AI revolutionises video surveillance thanks to advanced real-time analytics.
Technology recognises patterns and anomalies without human intervention.
Video surveillance can provide an effective and cost-effective alternative to human surveillance. However, most camera systems today are not very sophisticated, and therefore not very efficient. With the entry of Artificial Intelligence, this is now changing.
Human surveillance is not only expensive, but it’s also not always reliable. Especially at night, attention and concentration can wane at times, and even if this does not happen, our perception in the dark is far from flawless. Camera surveillance can provide an answer to this.
Efficiency is key here, because: a system that requires high maintenance or regularly generates false alarms has little added value in a market where margins are under pressure and where an acute shortage of both technical staff and dispatchers to staff the control rooms is.
Video analysis using AI can provide an answer to this. Still, one AI application is not like the other.
"What we often see today is that the initial detection is still done with traditional security cameras, and afterwards only a few snapshots are analysed in the cloud by AI. This helps to reduce the number of false alarms, but also implies a large margin of error, and thus the risk of vandalism, burglary, cracking, and theft," said Mathias Germeau, operations manager at Watchtower.
Watchtower therefore partnered with one of the leading parties in the field of Computer Vision-based AI Video Analytics, which also works for Airbus and the US Army, for example.
"They developed a new and unique AI model for us, which is specially designed for use in temporary security and allows all images to be analysed immediately on location, instead of just a few snapshots. This increases accuracy by up to 98%, making it very difficult to enter somewhere unseen," Germeau continued.
Interpreting images like the human brain, in real time
Specifically, the AI solution makes it possible to analyse live video images integrally and in real time, recognising patterns - such as a human silhouette, for example - and anomalies without human intervention.
"By using Deep Learning algorithms trained on synthetic data, we are now able to run, on energy-efficient hardware, a very powerful AI model that can interpret imagery in a way similar to that of the human brain: perceiving events, recognizing patterns, identifying people, distinguishing objects and noting anomalies without human intervention, in a much more sophisticated way than is the case with traditional security cameras," explains Guido Christ, technical manager at Watchtower.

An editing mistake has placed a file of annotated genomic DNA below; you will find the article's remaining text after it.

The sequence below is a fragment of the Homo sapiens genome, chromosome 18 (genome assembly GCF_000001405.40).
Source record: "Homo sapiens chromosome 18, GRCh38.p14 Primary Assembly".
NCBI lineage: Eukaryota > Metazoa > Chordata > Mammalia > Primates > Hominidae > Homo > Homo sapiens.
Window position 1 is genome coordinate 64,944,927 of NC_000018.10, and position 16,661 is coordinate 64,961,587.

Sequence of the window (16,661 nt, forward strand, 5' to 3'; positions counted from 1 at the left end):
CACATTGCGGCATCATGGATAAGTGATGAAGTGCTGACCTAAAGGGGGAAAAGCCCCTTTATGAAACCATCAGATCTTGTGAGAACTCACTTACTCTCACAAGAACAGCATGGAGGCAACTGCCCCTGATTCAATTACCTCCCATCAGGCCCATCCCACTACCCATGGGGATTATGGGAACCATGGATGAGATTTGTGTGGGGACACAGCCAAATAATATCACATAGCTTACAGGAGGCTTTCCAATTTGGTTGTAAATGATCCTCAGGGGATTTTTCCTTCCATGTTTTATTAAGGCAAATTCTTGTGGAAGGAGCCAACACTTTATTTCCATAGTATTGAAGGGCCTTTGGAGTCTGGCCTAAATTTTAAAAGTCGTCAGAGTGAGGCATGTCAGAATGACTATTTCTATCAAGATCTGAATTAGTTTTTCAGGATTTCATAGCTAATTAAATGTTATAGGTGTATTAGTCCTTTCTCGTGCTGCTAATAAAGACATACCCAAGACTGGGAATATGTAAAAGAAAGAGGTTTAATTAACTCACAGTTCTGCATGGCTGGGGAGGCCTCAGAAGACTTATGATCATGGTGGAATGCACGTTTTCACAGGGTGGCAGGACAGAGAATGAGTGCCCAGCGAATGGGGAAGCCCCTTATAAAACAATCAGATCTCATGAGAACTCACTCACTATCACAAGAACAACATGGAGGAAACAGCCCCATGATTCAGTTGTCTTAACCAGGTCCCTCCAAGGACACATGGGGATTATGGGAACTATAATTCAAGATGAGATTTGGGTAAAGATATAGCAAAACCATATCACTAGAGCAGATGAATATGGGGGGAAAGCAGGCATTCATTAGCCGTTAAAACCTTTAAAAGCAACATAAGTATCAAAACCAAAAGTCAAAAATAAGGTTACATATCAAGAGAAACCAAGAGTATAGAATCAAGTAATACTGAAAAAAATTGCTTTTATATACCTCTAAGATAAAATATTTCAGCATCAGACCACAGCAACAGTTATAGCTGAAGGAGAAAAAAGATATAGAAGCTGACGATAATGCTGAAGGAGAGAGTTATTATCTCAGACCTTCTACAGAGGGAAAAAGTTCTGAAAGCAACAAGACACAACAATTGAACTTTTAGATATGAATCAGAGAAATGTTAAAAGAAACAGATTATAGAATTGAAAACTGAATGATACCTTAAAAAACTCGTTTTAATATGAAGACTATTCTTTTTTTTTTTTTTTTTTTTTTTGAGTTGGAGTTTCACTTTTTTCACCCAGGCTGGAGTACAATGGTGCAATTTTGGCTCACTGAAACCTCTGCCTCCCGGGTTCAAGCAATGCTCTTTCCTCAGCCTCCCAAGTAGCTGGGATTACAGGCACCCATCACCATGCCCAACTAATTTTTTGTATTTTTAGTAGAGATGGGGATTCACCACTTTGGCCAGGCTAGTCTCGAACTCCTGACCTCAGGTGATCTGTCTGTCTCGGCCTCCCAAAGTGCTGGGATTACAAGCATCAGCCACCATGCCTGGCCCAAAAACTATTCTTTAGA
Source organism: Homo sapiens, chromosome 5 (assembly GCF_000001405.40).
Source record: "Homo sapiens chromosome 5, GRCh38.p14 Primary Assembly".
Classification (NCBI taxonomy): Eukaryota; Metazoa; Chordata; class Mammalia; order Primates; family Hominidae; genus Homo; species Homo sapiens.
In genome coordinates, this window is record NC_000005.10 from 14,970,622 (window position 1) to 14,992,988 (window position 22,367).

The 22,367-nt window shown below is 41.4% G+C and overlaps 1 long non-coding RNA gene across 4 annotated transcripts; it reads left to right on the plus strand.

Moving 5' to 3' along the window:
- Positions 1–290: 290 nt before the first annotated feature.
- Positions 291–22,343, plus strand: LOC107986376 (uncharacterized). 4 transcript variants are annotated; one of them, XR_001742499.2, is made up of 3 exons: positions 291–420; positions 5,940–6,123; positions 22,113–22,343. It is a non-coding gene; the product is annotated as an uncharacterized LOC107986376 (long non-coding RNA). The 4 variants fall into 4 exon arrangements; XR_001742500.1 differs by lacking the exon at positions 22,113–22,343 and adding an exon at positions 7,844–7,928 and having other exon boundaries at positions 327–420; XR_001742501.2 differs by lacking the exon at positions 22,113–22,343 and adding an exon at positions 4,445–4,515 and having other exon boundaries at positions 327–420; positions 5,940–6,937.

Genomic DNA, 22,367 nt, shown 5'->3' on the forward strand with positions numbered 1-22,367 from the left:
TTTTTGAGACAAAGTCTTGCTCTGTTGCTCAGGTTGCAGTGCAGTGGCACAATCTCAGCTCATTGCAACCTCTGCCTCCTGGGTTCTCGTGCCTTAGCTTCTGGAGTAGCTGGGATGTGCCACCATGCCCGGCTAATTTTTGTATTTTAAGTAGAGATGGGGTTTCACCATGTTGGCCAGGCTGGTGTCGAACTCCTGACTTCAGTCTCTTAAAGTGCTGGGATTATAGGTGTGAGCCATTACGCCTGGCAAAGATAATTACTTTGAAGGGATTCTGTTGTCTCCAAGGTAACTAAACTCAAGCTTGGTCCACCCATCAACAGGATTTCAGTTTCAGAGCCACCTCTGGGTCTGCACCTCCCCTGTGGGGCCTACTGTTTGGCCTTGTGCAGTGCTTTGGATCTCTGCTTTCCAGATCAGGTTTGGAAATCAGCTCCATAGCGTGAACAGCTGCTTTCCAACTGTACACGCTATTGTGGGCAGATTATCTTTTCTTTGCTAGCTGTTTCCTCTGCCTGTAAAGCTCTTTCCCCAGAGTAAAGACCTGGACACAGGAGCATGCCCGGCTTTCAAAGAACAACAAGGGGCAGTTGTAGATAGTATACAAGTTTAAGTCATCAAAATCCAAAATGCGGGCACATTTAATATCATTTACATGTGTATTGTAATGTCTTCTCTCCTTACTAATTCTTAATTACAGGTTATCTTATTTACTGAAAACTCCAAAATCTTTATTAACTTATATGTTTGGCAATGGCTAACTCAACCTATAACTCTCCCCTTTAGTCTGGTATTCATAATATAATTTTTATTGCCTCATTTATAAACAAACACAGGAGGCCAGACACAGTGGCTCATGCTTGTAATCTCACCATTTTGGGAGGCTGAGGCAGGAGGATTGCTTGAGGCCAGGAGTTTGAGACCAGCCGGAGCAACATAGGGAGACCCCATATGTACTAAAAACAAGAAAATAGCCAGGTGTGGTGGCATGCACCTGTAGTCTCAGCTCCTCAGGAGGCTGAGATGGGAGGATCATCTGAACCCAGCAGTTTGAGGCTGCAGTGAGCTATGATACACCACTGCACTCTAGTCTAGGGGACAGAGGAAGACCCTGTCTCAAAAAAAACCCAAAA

Unique approach with clear advantages
The benefits of that approach are clear:
Improved security and accuracy: The number of false alarms is reduced to almost zero, while the quality of detections goes up: people who were previously unseen are now detected. Moreover, all images are analysed, not just a few snapshots;
Efficiency: With much more accurate detection, control rooms need to verify far fewer alarms, and technical staff spend significantly less time manually correcting systems.
Advanced search capabilities: Using metadata and data from videos, specific objects or events can be easily searched, facilitating forensic investigations and data analysis afterwards.
Privacy and bias
It is also important to pay attention to the potential risks involved in using this technology. To avoid privacy issues, for instance, it should be strictly ensured that personal data are always collected and stored in accordance with the law.
In addition, with traditional AI algorithms, there is the danger that a lack of varied training data leads to errors and bias. WatchTower therefore works with synthetic training data that does not discriminate based on race, gender, or any other external characteristic, specifically to avoid such biases.
Potential for the future
The future of AI video analytics is promising, with further developments in Deep Learning and Computer Vision that will further improve the accuracy and performance of the systems. Moreover, integrations with other technologies, such as the Internet of Things (IoT) and facial recognition, could open new opportunities for security, management, access control, personalised services, and smart city planning. Some examples:
Construction logistics: More and more municipalities and clients are demanding more efficient construction logistics to reduce disruption in terms of traffic, noise, and air quality (CO2, particulates) at construction and infrastructure sites. AI Video Analytics can help enforce these requirements and demonstrate to clients that the targets have been met;
Smart Parking: with minimal investment, a (temporary) vacant lot can be transformed into a parking facility.
Property management: fire detection, fall detection, etc;
Other: Visitor counting, waste flow management, etc.
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